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Daniel 7:24-25

Context

7:24 The ten horns

mean that ten kings will arise from that kingdom.

Another king will arise after them,

but he will be different from the earlier ones.

He will humiliate 1  three kings.

7:25 He will speak words against the Most High.

He will harass 2  the holy ones of the Most High continually.

His intention 3  will be to change times established by law. 4 

They will be delivered into his hand

For a time, times, 5  and half a time.

Daniel 8:23-25

Context
8:23 Toward the end of their rule, when rebellious acts 6  are complete, a rash 7  and deceitful 8  king will arise. 9  8:24 His power will be great, but it will not be by his strength alone. He will cause terrible destruction. 10  He will be successful in what he undertakes. 11  He will destroy powerful people and the people of the holy ones. 12  8:25 By his treachery 13  he will succeed through deceit. 14  He will have an arrogant attitude, 15  and he will destroy many who are unaware of his schemes. 16  He will rise up against the Prince of princes, yet he will be broken apart – but not by human agency. 17 

1 tn Or “subjugate”; KJV, NASB, NIV “subdue”; ASV, NRSV “put down.”

2 tn Aram “wear out” (so KJV, ASV, NRSV); NASB, NLT “wear down.” The word is a hapax legomenon in biblical Aramaic, but in biblical Hebrew it especially refers to wearing out such things as garments. Here it is translated “harass…continually.”

3 tn Aram “he will think.”

4 tn Aram “times and law.” The present translation is based on the understanding that the expression is a hendiadys.

5 sn Although the word times is vocalized in the MT as a plural, it probably should be regarded as a dual. The Masoretes may have been influenced here by the fact that in late Aramaic (and Syriac) the dual forms fall out of use. The meaning would thus be three and a half “times.”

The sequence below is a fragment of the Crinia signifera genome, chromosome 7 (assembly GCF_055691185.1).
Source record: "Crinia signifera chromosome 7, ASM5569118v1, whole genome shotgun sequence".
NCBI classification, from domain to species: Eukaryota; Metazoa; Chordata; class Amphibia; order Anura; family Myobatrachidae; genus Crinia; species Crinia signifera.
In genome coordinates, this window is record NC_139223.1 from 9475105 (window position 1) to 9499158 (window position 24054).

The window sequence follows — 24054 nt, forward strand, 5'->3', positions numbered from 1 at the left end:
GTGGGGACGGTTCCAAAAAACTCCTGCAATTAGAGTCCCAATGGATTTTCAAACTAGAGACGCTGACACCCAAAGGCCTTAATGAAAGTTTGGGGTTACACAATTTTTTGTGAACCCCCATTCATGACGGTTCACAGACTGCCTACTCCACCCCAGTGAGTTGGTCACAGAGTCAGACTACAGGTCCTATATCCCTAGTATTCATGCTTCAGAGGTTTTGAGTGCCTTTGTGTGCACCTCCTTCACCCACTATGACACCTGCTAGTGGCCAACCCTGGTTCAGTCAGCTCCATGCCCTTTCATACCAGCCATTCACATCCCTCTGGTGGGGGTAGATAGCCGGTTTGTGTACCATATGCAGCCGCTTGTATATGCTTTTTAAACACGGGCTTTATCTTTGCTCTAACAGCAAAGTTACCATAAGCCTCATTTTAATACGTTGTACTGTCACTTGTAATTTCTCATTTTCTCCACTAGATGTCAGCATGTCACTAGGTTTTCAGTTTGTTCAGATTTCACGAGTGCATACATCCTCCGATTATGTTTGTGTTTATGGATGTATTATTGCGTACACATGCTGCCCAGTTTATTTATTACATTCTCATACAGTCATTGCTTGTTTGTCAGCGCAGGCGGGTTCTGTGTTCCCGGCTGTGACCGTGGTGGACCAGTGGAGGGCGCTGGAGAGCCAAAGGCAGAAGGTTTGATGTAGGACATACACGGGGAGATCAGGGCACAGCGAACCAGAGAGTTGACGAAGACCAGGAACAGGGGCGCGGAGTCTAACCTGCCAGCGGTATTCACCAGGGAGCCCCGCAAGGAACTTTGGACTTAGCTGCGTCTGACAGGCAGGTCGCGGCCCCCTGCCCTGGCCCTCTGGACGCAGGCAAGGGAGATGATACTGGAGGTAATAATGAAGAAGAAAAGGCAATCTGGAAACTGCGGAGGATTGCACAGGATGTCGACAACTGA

6 tc The present translation reads הַפְּשָׁעִים (happÿshaim, “rebellious acts”) for the MT הַפֹּשְׁעִים (happoshÿim, “rebels”). While the MT is understandable (cf. NIV, “when rebels have become completely wicked”), the filling up of transgressions is a familiar OT expression (cf. Gen 15:16) and fits this context well. Cf. the LXX, Theodotion, the Vulgate, and the Syriac.

7 tn Heb “strong of face.”

8 tn Heb “understanding riddles.” Possible meanings include “double-dealing” (BDB 295 s.v. חִידָה; cf. TEV, CEV) and “with a good knowledge of intrigue” (HALOT 309 s.v. חִידָה; cf. NAB, NASB, NIV, NRSV, NLT).

9 tn Heb “stand” or “stand up.”

10 tn Heb “extraordinarily he will destroy.”

11 tn Heb “he will succeed and act.”

12 tn See the corresponding Aramaic expression in 7:27. If the “holy ones” are angels, then this probably refers to the angels as protectors of God’s people. One could translate, “people belonging to (i.e., protected by) the holy ones.” If the “holy ones” are God’s people, then this is an appositional construction, “the people who are the holy ones.” One could translate simply “holy people.” For examples of a plural appositional genitive after “people,” see 11:15, 32. Because either interpretation is possible, the translation has deliberately preserved the ambiguity of the Hebrew grammar here.

13 tn The Hebrew term has a primary meaning of “skill, insight,” but here it has the connotation “cunning, treachery.” See BDB 968 s.v. שֵׂכֶל, שֶׂכֶל.

14 tn Heb “he will cause deceit to succeed by his hand.”

15 tn Heb “in his heart he will act arrogantly.”

16 tn Heb “in peace.” The Hebrew word used here is difficult. It may refer to the security felt by those who did not realize the danger of imminent attack, or it may refer to the condition of being unaware of the impending danger. The latter idea is reflected in the present translation. See further, BDB 1017 s.v. שַׁלְוָה.

17 tn Heb “with nothingness of hand.”



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